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Johnson v. Johnson

Superior Court of Pennsylvania

November 1, 2019

MIRIAM A. JOHNSON
v.
ALBERT D. JOHNSON JR., Appellant

          Appeal from the Order Entered October 22, 2018 In the Court of Common Pleas of Chester County Domestic Relations at No(s): No. 0582 N 1997, PACSES No. 133001257

          BEFORE: PANELLA, P.J., KUNSELMAN, J., and MUSMANNO, J.

          OPINION

          PANELLA, P.J.

         Albert D. Johnson Jr., Father, appeals from the trial court order denying his petition for special relief, seeking repayment from Miriam A. Johnson, Mother, of an overpayment of support. Father and Mother are natural parents of their adult daughter Jessica who, because of mental illness, continued to receive court ordered support payments from Father after her eighteenth birthday. On July 6, 2017, the trial court issued an order terminating Father's support obligation retroactively to August 4, 2014.[1] Thereafter, Father filed the instant petition, seeking repayment of the $71, 802.74 credit to his account stemming from support payments made between August 2014 and July 2017. During a hearing on Father's petition, Mother asserted that, per Father's request, support payments were made directly to Jessica. The trial court found that the checks did go directly to Jessica pursuant to court order. Therefore, it denied Father's petition to collect the credit from Mother. Father appealed, claiming that Mother bore responsibility to refund him the credit, regardless of to whom the payments were made. Upon review, we conclude that the trial court did not abuse its discretion. Consequently, we affirm.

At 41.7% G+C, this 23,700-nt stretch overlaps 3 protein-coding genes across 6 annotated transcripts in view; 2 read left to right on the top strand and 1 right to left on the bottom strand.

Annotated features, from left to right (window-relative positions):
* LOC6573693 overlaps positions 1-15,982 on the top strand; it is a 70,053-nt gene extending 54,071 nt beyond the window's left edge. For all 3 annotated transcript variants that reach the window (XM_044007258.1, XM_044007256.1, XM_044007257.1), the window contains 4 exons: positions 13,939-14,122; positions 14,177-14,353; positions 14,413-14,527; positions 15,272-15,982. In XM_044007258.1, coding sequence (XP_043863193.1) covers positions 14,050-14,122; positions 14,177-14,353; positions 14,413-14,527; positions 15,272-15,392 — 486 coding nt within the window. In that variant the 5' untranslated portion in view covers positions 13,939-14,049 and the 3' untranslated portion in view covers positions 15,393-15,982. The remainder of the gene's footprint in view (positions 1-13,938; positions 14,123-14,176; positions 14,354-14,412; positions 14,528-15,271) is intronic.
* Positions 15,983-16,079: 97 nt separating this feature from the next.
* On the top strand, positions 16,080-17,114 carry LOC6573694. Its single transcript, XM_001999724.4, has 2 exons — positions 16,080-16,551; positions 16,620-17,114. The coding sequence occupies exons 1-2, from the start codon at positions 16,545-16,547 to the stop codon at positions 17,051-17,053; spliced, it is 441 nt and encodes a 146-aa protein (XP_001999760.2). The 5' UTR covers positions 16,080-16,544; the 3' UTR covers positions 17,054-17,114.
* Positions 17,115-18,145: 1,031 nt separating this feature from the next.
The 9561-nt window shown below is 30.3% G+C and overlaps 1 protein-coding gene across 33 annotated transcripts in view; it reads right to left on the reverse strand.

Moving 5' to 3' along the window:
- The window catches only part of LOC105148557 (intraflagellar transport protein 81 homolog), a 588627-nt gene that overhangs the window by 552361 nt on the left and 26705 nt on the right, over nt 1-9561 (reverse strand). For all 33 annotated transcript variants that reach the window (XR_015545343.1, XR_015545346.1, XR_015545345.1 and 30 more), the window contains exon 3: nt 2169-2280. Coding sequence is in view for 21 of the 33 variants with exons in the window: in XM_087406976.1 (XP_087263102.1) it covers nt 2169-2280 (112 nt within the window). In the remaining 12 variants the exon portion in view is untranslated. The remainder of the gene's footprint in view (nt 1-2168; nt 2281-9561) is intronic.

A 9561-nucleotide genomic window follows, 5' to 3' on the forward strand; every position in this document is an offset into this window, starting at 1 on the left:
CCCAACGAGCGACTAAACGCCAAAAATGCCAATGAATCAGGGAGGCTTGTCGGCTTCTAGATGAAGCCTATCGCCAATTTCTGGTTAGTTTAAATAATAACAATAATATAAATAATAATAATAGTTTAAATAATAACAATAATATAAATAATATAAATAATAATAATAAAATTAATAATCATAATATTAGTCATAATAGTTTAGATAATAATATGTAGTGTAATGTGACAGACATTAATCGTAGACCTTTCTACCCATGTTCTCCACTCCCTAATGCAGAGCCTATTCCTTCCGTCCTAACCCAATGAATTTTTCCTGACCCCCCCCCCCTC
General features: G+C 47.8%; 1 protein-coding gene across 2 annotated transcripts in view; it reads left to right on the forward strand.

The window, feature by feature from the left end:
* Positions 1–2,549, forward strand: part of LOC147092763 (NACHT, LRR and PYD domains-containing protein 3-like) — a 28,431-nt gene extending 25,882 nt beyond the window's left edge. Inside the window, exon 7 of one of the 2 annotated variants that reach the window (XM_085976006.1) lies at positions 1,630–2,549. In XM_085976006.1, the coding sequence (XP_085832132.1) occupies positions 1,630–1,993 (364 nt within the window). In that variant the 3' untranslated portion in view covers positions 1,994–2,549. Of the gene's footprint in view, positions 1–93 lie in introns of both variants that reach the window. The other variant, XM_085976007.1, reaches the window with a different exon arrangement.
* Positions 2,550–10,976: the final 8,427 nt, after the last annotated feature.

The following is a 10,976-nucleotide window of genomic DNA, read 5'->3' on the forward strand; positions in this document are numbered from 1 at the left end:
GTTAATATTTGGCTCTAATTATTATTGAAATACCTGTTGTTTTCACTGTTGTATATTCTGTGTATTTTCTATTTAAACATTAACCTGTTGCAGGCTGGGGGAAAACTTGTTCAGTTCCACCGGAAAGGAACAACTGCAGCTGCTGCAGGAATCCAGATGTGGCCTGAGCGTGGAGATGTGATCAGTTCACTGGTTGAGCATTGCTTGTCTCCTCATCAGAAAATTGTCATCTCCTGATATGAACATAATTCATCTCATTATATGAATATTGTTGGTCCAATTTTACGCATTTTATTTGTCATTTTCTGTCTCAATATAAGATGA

Father raises two issues on appeal:

I. [Whether] the trial court erred in failing to order the repayment of overpaid support, on either statutory or other grounds[?]
II. [Whether] the trial court erred in failing to provide for the repayment/recapture of overpaid support given [Mother's] initiation of a second support action[?]

         Father's Brief, at 4.

The amount of a support order is largely within the discretion of the trial court, whose judgment should not be disturbed on appeal absent a clear abuse of discretion. An abuse of discretion is not merely an error of judgment, but rather a misapplication of the law or an unreasonable exercise of judgment. A finding that the trial court abused its discretion must rest upon a showing by clear and convincing evidence, and the trial court will be upheld on any valid ground.

Portugal v. Portugal, 798 A.2d 246, 249 (Pa. Super. 2002) (citation omitted).

         In his first issue, Father asserts that the court erred and misapplied the law when it did not order repayment of the overpaid support as required by Pa.R.C.P. § 1910.19(g)(2). Father maintains that section 1910.19(g)(2) provides that the credit must be collected from the former obligee, in this instance, Mother. He claims that although the situation was irregular in that the support payments went directly to Jessica, and not to Mother, this does not change Mother's status as former obligee. Therefore, he argues she is responsible for payment of the credit. See Father's Brief, at 8-11. We disagree.

         Father's argument relies on his interpretation of section 1910.19(g)(2), which provides in full:

(2) Order Terminated. If there is an overpayment in any amount and there is no charging order in effect, within one year of the termination of the charging order, the former obligor may file a petition with the domestic relations section seeking recovery of the overpayment. A copy shall be served upon the former obligee as original process. The domestic relations section shall schedule a conference on the petition, which shall be conducted consistent with the rules governing support actions. The domestic relations section shall have the authority to enter an order against the former obligee for the ...

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